Monsters Club

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Directed by
Toshiaki Toyoda
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4.5* /5.0*
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Toshiaki Toyoda is back on the scene and people better take notice. Yomigaeri no Chi was not just a desperate attempt to rekindle his lost career, nor was it Toyoda's final blowout before disappearing into complete anonymity. It's clear that the man still hasn't lost his heart for cinema and is far from ready to throw in the towel. With Monsters Club Toyoda picks up the thread and continues to expand his signature style, delivering what is arguably his best film to date.

screen capture of Monsters Club

Maybe more directors should take a sabbatical in prison, because it appears that it can have a pretty positive effect on a director's output. Not that Toyoda's pre-arrest films were bad, but I'm definitely liking the new Toyoda better. After his arrest for carrying "illegal substances" Toyoda suffered a forced 4-year setback. While the Japanese film industry started a slow decline Toyoda was left untouched by the cry for safer and more commercially-minded films. In a way both Yomigaeri no Chi and Monsters Club feel like a throw-back to the more daring Japanese output of 10 years ago.

Monsters Club starts out as a film that takes quite a few thematic cues from the recently deceased Koji Wakamatsu. A single individual (Ryoichi) distances himself from society and starts his own personal revolution. In a faraway cabin he builds homemade bombs and sends them to corporate executives. Even though the bombs seem quite effective against their targets, society itself doesn't really seem to take Ryoichi's actions seriously.

Little by little we find out about the reasons for Ryoichi's recluse and it soon becomes apparent that Ryoichi's revolution is little more than a way to postpone facing more dreary personal problems. One by one his (mostly dead) relatives appear before him, further obfuscating the justifications of his actions and actively questioning Ryoichi's motivations.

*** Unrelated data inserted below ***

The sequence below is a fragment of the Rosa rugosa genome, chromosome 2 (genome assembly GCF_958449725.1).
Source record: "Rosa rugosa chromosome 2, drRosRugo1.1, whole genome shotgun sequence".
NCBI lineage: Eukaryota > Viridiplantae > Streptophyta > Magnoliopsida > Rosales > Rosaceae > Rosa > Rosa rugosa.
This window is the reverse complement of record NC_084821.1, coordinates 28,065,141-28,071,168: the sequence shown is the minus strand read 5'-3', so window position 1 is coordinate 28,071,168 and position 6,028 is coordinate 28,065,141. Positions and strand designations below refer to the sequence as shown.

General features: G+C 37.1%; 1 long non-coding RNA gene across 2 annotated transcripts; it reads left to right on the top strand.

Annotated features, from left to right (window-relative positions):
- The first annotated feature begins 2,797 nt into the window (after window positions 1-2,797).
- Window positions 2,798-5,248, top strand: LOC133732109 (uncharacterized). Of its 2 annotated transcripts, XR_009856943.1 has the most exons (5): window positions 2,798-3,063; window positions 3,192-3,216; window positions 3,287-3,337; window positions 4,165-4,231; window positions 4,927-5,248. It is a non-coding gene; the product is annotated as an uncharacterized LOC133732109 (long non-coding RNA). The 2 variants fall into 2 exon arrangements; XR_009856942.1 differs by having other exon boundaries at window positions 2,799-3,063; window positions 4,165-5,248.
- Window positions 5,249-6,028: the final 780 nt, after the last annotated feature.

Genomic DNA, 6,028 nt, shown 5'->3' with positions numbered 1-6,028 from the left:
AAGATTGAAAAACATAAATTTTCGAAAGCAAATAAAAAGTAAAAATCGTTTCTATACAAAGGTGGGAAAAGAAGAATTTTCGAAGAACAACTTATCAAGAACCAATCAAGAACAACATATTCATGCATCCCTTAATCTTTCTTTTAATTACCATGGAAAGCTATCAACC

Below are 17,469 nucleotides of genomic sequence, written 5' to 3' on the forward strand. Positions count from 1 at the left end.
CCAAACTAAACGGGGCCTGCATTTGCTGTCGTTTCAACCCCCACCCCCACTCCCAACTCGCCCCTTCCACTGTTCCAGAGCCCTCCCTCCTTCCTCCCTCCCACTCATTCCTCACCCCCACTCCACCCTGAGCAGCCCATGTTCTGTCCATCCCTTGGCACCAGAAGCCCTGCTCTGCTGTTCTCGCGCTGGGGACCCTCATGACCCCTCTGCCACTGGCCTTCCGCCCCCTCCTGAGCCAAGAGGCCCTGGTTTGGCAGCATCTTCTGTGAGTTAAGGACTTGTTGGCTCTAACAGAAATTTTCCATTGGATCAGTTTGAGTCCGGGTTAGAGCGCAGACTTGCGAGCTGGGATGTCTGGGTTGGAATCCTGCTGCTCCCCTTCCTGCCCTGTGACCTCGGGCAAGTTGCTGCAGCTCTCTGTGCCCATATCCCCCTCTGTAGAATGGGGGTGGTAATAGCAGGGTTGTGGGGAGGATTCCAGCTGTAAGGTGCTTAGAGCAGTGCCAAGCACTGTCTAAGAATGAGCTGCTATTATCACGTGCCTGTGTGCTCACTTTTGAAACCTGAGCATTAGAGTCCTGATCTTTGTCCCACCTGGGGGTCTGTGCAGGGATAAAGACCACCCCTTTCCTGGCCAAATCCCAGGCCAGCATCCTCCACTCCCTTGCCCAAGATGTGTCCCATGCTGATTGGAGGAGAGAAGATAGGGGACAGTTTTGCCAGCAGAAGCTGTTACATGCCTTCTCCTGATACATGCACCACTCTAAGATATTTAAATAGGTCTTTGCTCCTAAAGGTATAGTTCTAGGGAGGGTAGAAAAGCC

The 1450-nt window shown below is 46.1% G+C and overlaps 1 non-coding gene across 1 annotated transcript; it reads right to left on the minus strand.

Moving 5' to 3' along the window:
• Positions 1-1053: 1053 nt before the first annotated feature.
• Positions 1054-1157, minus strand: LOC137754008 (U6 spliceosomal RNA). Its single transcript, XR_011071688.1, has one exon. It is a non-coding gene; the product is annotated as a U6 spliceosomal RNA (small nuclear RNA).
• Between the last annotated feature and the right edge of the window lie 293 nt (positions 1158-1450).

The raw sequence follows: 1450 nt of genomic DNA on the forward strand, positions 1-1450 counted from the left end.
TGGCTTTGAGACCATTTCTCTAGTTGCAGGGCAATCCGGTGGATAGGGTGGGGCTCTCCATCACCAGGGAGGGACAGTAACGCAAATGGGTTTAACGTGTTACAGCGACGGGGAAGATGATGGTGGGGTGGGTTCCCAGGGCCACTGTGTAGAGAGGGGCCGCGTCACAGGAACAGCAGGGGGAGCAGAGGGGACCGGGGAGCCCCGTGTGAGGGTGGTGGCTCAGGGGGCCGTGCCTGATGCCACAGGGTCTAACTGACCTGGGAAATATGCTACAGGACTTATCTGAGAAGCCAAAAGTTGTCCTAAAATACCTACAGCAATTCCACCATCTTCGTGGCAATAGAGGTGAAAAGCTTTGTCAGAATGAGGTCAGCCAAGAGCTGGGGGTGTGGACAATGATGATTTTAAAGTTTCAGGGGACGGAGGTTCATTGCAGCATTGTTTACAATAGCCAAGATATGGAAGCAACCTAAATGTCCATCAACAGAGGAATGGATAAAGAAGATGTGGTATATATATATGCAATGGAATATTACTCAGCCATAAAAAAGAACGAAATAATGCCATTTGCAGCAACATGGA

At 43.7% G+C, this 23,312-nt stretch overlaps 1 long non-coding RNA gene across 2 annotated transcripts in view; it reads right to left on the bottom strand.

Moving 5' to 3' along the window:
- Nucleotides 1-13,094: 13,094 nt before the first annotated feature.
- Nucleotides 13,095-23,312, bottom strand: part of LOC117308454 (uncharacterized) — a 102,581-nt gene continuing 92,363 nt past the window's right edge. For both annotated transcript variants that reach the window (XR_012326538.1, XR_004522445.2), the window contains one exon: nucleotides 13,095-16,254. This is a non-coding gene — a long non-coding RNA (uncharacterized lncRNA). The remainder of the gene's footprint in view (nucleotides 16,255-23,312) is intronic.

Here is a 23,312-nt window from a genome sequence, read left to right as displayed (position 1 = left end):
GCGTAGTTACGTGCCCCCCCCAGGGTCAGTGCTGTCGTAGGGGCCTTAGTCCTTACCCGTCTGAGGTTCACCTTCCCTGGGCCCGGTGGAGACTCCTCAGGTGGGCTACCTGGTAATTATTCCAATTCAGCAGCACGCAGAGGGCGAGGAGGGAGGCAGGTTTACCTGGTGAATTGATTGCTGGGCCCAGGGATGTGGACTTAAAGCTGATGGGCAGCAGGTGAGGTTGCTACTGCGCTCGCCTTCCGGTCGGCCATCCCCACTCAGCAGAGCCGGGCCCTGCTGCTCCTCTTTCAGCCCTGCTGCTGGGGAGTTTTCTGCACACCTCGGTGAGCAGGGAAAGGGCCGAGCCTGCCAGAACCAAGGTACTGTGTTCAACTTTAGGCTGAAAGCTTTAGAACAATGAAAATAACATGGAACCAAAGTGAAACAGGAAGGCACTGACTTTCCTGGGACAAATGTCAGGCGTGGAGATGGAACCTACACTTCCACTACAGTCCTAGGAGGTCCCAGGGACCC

screen capture of Monsters Club

Monsters Club is by far Toyoda's most attractive film to date. Even though Toyoda had to make do with a relatively small budget the film looks absolutely stellar. The snowy outdoor scenes are some of the best of their kind and the dark, warm interior scenes make for a stunning contrast. The camera work is elaborate and controlled, the make-up cheap but extremely effective. All in all this film is a true sight to behold.

As always in Toyoda's films the soundtrack is a perfect companion to the visuals. Toyoda has a way with music, knowing exactly what and when to use certain pieces of music. From classical chansons to subdued rock and even some disturbing pieces of glitch, the score always manages to strengthen the atmosphere of a specific scene. The man is an example for all those directors out there neglecting the overall impact of their scores.

The main character is played by Eita, a somewhat inconspicuous actor who has managed to land quite a few impressive roles (Su-ki-da, Ichimei) nonetheless. He does a good job but he is a little overshadowed by Yosuke Kubozuka (who plays one of his brothers). Ideally I would've liked it if the two had switched characters. Then again, the struggles of Ryoichi do match the body language of Eita better. The rest of the cast is solid, with Jun Kunimura making a remarkable cameo later on.

screen capture of Monsters Club

While the movie starts off as a typical revolutionary tale, Toyoda slowly turns it around to a film that digs deeper into the motivations for Ryoichi's solitary revolution. What Toyoda finds there is not a critique of society but rather a broken individual that redirects his attention from the problems he does not want to face. It's an interesting twist that makes for a welcome surprise and gives the film a unique perspective, clearly separating Monsters Club from more common activist films.

Monsters Club is my favorite Toyoda so far. The film is a beauty, the atmosphere is tangible and the imagery unique. Toyoda works with a more than solid cast and adds a surprising spin to what at first looks like yet another story about one person's distrust of modern society. It's a good step up from Yomigaeri no Chi and if Monsters Club is any indication for Toyoda's next film (I'm Flash) I'm pretty eager to get my hands on that one as quickly as possible.